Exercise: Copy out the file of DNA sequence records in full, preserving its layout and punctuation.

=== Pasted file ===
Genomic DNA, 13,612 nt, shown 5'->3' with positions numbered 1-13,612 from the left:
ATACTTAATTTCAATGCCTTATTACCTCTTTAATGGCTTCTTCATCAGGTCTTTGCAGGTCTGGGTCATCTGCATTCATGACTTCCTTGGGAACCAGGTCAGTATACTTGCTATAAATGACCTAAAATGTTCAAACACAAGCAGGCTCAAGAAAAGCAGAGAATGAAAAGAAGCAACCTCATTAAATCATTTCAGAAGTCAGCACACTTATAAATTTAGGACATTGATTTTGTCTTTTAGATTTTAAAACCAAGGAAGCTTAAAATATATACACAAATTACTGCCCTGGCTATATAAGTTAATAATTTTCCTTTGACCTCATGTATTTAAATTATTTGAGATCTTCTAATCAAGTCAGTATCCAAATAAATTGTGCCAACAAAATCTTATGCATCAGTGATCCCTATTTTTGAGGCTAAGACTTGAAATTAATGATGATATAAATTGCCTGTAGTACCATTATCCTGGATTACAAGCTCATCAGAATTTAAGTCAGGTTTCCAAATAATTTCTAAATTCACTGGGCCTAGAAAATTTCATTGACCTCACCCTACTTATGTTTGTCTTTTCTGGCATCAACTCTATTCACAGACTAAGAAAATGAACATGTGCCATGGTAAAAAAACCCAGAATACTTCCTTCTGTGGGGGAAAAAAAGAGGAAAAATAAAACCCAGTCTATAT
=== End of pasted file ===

Genomic DNA, 13,612 nt, shown 5'->3' with positions numbered 1-13,612 from the left:
ATACTTAATTTCAATGCCTTATTACCTCTTTAATGGCTTCTTCATCAGGTCTTTGCAGGTCTGGGTCATCTGCATTCATGACTTCCTTGGGAACCAGGTCAGTATACTTGCTATAAATGACCTAAAATGTTCAAACACAAGCAGGCTCAAGAAAAGCAGAGAATGAAAAGAAGCAACCTCATTAAATCATTTCAGAAGTCAGCACACTTATAAATTTAGGACATTGATTTTGTCTTTTAGATTTTAAAACCAAGGAAGCTTAAAATATATACACAAATTACTGCCCTGGCTATATAAGTTAATAATTTTCCTTTGACCTCATGTATTTAAATTATTTGAGATCTTCTAATCAAGTCAGTATCCAAATAAATTGTGCCAACAAAATCTTATGCATCAGTGATCCCTATTTTTGAGGCTAAGACTTGAAATTAATGATGATATAAATTGCCTGTAGTACCATTATCCTGGATTACAAGCTCATCAGAATTTAAGTCAGGTTTCCAAATAATTTCTAAATTCACTGGGCCTAGAAAATTTCATTGACCTCACCCTACTTATGTTTGTCTTTTCTGGCATCAACTCTATTCACAGACTAAGAAAATGAACATGTGCCATGGTAAAAAAACCCAGAATACTTCCTTCTGTGGGGGAAAAAAAGAGGAAAAATAAAACCCAGTCTATAT